Secret dialogue with key Pashtun Taliban elements
Before Sharif had a chance to bring his plans to fruition, his government was overthrown in a military coup.
That was then. Today, Washington more pragmatically balances out Sharif’s record with certain benefits, which the Saudis are at pains to emphasize. His old and current contacts in the Islamist world might be useful for promoting the tentative exchanges which are secretly in progress, with CIA support, with Pashtun tribal elements close to Taliban in the Pakistan-Afghanistan border lands.
As revealed in past DEBKA-Net-Weekly issues, these exchanges have been on track continuously behind the scenes of the turbulent events in Pakistan, with the aim of driving a wedge between Taliban and al Qaeda. The Bush administration sets much store by this tactic for resolving the standoff in Afghanistan, after it was successfully employed to pacify Iraq by setting Sunni Arab tribes against al Qaeda.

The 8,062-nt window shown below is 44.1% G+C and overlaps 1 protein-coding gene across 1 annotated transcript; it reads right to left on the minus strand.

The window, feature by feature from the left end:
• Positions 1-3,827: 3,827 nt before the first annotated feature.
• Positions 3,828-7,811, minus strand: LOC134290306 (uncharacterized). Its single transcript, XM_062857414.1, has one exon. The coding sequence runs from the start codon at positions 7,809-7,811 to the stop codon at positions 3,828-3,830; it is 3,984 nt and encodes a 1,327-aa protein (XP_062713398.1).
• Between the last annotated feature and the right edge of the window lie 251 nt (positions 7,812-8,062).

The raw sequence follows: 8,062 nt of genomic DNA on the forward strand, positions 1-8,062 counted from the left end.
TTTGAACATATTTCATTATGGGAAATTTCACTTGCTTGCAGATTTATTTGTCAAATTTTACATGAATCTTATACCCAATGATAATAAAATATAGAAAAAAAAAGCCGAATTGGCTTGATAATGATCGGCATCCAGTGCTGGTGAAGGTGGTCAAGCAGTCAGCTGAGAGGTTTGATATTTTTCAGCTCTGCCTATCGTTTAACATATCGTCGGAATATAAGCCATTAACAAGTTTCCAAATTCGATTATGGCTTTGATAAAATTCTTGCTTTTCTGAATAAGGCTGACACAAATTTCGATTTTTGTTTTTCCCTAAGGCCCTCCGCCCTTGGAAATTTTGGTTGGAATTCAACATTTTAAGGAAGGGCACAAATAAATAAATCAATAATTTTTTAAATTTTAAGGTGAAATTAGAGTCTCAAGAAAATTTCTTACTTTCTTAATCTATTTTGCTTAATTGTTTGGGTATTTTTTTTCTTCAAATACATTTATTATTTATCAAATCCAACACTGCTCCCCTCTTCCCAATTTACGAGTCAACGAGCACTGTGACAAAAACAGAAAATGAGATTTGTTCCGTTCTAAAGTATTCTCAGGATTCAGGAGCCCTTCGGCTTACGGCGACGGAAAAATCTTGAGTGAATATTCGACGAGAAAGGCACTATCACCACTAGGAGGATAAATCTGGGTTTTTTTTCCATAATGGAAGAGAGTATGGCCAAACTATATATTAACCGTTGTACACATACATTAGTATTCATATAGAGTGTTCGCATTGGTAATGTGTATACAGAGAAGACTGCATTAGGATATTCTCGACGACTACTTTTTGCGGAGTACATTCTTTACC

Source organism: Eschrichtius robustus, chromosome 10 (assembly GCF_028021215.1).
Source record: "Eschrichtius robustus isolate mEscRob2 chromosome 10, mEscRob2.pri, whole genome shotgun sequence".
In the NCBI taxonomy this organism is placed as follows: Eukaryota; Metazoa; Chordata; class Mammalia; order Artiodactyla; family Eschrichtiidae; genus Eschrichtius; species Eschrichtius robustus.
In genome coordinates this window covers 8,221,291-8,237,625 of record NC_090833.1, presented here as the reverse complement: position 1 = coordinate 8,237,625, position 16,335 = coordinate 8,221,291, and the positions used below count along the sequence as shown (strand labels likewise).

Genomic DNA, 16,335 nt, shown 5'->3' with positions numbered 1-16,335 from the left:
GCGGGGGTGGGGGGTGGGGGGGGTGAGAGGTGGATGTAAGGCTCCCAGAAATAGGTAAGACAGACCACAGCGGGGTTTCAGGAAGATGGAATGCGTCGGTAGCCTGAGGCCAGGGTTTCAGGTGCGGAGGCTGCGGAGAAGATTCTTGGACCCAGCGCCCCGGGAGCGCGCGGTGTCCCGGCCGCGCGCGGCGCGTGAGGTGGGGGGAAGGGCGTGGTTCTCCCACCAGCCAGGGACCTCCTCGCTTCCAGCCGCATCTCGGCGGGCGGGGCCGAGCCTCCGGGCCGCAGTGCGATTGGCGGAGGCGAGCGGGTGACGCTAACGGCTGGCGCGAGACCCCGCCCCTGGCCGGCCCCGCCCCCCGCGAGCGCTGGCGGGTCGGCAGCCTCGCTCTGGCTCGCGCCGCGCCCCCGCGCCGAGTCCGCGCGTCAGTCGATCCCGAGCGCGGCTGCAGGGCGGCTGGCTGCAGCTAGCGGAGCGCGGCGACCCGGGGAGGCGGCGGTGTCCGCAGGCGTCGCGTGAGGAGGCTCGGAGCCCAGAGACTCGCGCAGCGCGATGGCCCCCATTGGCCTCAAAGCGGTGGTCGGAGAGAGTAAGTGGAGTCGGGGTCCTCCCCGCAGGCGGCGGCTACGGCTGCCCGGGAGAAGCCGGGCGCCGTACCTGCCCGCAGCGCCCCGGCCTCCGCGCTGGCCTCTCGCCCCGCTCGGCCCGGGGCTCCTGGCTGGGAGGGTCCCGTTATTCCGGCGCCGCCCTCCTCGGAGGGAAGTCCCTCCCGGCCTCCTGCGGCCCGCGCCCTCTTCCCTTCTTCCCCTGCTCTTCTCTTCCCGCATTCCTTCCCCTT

DEBKA-Net-Weekly’s military and intelligence sources report Washington has intensified its dialogue with the Taliban’s Pashtun elements after discovering that its NATO partners, Britain, Germany, Italy and Spain, had secretly embarked on direct talks with Taliban leaders, leaving the US behind still working through Pakistani intermediaries.
3. Government leaders in Washington are further deterred from accepting the Musharraf-Sharif formula by the fear that it will be short-lived. Its collapse would further undermine the Pakistan army’s ability to keep the lid on domestic turmoil.
The Saudis admit that a repeat of the shambles left by the military putsch which ousted Sharif nine years ago would be disastrous. No one would profit except al Qaeda, just as it did from Washington’s ill-fated attempt to install the late Benazir Bhutto in Islamabad as partner of Musharraf.
Both Washington and Riyadh agree that President Musharraf must be kept in power to anchor Pakistan’s chances of stability. His resignation or removal would most likely spark another military putsch in Islamabad, either to restore him as head of state or replace him with another general.